During the sessions, I watched the light bar and also wore headphones, which sounded a rotating “beep” back and forth in unison with the light.  With both these forms of bilateral stimulation being conducted, I would picture things in my mind, feel what was going on in my body, and notice what memories or thoughts would come.  Often a lot of emotion came out, sometimes I was not sure about what.  This was all part of the process.  We would target in on a belief due to a situation and then would let me “process” that, meaning I would watch the light, listen to the beeps and notice what happened in my body and mind.  It only took a few times to realize something was happening with this process.  I was beginning to deal with my past.

We continued to use this therapy to help process other areas of my life as well.  Some of the other situations involved other sexual traumas I had not recalled with this great a detail.  Although I was having these memories surface, I felt safe knowing we were working through this together.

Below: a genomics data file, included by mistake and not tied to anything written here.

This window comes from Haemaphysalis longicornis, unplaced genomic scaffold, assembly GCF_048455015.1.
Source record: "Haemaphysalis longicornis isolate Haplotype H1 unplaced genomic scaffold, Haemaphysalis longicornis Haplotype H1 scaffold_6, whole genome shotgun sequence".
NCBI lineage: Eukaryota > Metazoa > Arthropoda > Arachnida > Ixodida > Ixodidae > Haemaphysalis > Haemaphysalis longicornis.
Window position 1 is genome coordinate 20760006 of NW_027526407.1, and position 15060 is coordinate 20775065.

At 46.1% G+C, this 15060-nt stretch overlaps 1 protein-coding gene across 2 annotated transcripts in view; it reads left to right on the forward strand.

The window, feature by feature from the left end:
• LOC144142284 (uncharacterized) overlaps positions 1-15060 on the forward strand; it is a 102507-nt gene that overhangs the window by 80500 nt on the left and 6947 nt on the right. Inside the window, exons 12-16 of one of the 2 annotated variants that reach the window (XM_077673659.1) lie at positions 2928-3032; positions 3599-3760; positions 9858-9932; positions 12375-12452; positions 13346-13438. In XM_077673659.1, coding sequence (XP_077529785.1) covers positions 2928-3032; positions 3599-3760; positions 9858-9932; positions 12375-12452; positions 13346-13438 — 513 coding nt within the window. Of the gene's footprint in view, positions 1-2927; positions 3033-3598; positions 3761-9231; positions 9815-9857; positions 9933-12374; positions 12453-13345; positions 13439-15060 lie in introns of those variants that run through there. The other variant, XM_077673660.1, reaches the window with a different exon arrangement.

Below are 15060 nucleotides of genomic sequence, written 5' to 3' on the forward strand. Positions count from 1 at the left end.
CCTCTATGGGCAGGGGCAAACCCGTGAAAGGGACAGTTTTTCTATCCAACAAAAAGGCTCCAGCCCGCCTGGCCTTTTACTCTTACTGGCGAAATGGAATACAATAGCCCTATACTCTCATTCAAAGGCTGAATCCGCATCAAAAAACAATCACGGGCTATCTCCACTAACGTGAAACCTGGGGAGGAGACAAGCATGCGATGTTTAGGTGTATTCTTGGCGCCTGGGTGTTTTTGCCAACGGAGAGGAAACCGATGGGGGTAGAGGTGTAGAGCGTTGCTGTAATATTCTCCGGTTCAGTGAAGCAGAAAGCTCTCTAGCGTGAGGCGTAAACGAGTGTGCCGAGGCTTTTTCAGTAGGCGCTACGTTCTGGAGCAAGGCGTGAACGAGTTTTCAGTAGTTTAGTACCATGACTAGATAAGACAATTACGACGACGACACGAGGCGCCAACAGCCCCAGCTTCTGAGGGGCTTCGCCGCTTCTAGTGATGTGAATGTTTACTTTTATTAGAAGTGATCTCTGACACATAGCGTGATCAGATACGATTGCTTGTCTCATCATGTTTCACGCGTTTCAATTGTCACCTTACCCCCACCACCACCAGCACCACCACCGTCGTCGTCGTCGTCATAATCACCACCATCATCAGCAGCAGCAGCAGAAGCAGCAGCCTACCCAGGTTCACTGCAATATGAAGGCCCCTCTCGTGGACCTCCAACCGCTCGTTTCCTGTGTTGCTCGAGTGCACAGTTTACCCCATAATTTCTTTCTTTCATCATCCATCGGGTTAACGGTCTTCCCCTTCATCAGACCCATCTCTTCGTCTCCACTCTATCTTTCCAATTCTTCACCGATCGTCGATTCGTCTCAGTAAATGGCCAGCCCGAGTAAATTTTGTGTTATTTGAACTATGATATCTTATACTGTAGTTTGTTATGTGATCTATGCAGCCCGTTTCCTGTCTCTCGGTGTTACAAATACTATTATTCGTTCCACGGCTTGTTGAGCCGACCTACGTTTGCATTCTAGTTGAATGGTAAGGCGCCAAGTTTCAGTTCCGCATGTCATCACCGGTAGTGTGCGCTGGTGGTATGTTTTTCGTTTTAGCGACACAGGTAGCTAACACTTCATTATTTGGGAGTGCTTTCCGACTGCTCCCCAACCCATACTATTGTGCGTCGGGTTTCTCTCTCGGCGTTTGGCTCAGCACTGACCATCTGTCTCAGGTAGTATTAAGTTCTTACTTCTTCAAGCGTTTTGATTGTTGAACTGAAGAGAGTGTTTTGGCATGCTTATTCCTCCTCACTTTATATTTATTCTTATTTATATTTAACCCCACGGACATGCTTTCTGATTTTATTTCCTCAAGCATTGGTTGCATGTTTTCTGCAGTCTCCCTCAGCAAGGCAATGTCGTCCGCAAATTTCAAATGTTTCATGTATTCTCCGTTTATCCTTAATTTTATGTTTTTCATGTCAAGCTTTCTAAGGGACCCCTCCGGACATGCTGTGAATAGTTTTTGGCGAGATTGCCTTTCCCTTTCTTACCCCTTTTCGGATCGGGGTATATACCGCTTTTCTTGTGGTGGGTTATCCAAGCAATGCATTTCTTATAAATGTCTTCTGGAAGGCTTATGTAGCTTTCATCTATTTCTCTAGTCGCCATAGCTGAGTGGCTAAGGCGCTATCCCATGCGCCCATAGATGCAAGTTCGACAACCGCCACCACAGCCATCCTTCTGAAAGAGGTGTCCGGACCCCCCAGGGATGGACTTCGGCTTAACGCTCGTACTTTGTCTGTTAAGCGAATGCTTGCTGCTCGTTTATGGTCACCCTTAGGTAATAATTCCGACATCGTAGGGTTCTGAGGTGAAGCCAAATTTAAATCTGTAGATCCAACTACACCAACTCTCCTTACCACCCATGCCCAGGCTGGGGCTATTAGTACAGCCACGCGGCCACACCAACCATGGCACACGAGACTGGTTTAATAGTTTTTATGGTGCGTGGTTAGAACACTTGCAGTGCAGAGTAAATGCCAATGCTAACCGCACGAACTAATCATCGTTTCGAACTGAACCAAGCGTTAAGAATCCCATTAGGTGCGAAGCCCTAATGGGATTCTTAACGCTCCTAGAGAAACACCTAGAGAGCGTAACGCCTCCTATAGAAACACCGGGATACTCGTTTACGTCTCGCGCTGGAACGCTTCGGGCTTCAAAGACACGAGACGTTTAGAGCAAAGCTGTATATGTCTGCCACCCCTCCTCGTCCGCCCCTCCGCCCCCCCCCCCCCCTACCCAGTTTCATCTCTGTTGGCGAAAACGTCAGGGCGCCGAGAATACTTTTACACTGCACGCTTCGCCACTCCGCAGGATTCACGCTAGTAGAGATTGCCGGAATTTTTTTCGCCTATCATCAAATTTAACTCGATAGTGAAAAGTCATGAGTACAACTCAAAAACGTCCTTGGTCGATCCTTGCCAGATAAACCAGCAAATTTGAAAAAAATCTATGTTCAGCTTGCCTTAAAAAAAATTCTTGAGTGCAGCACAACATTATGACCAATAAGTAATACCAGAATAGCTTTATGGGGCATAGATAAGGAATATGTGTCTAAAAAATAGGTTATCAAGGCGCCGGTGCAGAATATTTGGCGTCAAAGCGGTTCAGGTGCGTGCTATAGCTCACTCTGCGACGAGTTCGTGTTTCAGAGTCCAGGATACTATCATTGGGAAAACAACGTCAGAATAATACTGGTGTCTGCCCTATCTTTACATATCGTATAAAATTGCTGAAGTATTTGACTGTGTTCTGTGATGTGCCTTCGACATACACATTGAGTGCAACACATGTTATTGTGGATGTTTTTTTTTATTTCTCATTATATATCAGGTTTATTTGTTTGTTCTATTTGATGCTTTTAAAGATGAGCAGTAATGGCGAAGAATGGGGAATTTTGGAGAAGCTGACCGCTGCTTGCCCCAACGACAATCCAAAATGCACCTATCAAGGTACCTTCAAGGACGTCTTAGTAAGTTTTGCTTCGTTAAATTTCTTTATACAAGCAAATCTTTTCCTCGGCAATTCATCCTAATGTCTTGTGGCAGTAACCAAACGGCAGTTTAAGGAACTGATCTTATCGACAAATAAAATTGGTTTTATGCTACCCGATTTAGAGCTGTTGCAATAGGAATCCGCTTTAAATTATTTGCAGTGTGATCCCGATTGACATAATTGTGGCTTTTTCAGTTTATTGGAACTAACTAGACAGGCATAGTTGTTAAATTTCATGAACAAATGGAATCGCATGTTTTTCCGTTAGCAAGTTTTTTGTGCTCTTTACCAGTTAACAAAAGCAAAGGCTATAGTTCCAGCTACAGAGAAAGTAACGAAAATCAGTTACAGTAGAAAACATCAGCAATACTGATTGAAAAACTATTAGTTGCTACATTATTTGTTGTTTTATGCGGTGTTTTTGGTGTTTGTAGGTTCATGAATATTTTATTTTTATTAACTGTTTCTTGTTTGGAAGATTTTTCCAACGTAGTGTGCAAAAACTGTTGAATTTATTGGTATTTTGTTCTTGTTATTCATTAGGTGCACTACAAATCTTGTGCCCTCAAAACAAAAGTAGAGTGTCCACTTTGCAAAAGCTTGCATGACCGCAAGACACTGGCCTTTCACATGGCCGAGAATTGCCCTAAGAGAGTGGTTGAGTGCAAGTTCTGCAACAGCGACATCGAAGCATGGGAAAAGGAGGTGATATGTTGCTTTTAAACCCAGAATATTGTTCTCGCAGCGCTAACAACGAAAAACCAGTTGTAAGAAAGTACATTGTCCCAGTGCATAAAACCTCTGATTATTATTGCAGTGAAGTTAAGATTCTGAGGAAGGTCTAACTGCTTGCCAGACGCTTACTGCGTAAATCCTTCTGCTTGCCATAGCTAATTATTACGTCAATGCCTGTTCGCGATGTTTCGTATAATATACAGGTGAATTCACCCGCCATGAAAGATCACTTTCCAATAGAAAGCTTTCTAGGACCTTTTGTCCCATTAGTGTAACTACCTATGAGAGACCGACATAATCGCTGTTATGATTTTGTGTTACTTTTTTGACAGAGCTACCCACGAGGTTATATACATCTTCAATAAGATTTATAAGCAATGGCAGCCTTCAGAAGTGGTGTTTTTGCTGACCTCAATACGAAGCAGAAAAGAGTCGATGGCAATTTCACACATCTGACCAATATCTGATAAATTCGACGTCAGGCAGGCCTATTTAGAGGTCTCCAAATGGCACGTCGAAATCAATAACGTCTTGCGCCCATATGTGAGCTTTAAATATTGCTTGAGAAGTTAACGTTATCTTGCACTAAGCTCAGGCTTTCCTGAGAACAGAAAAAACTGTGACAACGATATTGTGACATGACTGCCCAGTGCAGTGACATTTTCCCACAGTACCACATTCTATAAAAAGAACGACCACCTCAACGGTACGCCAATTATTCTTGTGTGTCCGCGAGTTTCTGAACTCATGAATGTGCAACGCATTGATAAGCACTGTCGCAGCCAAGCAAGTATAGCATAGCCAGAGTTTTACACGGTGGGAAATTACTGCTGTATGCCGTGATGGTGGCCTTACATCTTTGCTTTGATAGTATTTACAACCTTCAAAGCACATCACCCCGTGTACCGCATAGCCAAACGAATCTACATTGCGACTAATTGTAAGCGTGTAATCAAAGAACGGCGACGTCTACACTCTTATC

I cannot say I enjoyed the therapy and remember many times leaving her office emotionally drained; yet I knew I was healing slowly.  I recall one of the scariest times of the processing was when she had me hold the picture I was seeing of the rape in my mind and watch the light to begin to process this.  Immediately I began to feel anxious as I pictured the scene.  Although there was fear, what I realized was I was having these feelings anyway, but it was different this time.  I could begin to feel myself releasing some of the pain through this process.  I could feel some of the anxiety go from inside my soul.  I was tearful as I followed this light and at times would sob.  What was important to me, however, was that these images were beginning to change.  I was able to see the incidents and not float away; I could stay inside myself and feel what I had pushed down for the first time in years.  I was allowing myself to heal.  Through the pain of the trauma, I was being led down a safe avenue to process this with the care and safety of my therapist right there, guiding me.  I did not have to be alone in these memories anymore.